This stone measures around 1.8m long by 0.5m wide and is flush with the ground on the grass verge by the road. One end of it lies under a dry stane dyke.
It’s unclear exactly what the Long Man’s Grave is, however it may be a fallen standing stone. When visited by the parish minister in 1845 there was a tumulus here, and upon investigation the stone was “proved to be a ‘druidical stone’ that had toppled over.”
It has been suggested that this is the grave of a murder or suicide victim. One myth rather fancifully says it is the grave of Macbeth, while another says that the Lang Man was a horse trader who regularly visited the annual fair held near here. One year he disappeared and the story spread that he had been murdered for his gold and buried under the stone.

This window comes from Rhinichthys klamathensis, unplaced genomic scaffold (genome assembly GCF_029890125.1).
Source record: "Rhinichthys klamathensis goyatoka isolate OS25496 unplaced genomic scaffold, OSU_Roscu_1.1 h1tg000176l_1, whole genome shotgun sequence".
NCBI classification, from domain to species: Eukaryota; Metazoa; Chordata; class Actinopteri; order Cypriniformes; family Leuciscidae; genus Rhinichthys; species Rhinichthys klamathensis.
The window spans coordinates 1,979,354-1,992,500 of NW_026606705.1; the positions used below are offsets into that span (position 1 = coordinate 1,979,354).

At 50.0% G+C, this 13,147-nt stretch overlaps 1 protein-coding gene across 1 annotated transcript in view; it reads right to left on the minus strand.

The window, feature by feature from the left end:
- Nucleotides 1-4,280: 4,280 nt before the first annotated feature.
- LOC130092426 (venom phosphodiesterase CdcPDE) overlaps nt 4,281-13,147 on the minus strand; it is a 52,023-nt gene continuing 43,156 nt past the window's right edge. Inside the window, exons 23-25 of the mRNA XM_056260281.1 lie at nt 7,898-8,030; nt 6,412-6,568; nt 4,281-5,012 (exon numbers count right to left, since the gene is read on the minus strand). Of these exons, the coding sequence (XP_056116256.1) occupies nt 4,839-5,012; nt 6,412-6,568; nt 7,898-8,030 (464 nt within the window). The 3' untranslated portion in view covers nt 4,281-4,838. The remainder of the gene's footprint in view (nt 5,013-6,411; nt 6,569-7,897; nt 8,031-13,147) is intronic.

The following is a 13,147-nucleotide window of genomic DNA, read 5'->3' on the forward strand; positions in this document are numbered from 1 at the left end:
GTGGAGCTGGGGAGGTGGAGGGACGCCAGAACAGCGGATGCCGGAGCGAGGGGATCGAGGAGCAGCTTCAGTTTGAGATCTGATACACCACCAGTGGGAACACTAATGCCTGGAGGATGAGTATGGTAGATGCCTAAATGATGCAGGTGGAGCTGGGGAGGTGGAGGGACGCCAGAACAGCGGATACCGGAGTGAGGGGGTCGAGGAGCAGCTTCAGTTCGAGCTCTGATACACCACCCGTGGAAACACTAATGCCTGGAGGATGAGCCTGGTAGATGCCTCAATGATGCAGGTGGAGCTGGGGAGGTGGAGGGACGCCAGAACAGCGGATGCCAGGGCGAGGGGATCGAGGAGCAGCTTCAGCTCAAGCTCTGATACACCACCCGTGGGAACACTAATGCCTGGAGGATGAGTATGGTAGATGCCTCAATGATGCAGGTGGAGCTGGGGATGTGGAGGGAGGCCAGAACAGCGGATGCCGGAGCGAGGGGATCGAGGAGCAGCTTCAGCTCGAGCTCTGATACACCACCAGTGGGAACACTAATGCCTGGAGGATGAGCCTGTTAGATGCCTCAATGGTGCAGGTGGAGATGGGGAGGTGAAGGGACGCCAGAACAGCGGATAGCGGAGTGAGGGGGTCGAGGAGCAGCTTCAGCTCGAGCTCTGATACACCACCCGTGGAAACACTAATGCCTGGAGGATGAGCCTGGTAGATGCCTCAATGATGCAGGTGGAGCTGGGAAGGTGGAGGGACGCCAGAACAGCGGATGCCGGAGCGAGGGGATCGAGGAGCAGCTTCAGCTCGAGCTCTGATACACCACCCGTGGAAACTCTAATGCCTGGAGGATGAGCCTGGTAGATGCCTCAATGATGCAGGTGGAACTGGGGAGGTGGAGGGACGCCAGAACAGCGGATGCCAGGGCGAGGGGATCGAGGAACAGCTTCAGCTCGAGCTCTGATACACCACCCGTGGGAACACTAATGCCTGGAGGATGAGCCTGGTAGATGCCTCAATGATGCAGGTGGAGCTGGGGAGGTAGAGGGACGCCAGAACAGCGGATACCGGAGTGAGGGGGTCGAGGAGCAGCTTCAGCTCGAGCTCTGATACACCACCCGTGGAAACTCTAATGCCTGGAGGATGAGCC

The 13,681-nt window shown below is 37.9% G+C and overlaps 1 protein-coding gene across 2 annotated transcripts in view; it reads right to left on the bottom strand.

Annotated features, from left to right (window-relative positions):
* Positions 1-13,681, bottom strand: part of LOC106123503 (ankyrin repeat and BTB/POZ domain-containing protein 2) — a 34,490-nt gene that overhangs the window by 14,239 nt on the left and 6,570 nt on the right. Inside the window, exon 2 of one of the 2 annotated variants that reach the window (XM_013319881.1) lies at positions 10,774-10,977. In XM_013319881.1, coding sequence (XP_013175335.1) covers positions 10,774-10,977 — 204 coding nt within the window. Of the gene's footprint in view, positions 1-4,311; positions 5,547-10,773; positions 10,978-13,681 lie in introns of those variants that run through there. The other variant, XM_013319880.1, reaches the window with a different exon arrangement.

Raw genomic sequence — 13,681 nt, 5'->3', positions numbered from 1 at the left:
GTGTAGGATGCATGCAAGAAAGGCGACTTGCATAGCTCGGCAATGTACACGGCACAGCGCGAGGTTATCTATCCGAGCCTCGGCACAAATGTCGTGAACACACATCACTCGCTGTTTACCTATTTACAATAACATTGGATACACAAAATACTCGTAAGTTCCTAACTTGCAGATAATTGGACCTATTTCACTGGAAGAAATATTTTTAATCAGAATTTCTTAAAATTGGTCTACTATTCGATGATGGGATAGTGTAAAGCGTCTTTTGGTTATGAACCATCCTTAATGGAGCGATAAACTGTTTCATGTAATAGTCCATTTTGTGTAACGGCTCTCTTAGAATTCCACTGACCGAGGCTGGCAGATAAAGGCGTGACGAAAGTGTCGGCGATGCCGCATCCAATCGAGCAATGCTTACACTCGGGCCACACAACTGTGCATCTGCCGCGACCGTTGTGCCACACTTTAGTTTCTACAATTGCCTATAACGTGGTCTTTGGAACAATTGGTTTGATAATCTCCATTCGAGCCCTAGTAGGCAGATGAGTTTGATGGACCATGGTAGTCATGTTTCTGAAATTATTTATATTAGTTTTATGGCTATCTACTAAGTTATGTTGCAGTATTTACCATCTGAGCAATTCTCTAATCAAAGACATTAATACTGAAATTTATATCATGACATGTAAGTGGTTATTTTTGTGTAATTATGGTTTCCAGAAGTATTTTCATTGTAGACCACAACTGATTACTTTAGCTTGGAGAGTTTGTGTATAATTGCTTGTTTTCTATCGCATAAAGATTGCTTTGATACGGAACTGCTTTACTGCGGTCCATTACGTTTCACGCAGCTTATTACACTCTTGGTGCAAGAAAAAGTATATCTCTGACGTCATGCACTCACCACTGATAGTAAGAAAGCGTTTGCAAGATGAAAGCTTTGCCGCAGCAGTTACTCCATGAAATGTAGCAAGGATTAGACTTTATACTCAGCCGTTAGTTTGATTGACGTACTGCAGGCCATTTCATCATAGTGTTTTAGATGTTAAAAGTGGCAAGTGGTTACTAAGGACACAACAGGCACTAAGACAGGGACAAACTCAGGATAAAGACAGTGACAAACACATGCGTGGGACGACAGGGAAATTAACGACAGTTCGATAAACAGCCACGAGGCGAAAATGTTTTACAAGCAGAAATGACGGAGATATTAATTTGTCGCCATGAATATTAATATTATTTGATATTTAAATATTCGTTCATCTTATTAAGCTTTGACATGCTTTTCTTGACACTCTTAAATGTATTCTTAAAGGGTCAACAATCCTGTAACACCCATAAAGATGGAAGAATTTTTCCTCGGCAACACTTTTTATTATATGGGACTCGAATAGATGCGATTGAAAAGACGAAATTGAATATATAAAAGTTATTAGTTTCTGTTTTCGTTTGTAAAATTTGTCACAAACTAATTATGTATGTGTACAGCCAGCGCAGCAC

Alternative names for Long Man's Grave
Hoolmyre; Lang Man's Grave
Coupar Angus, 1939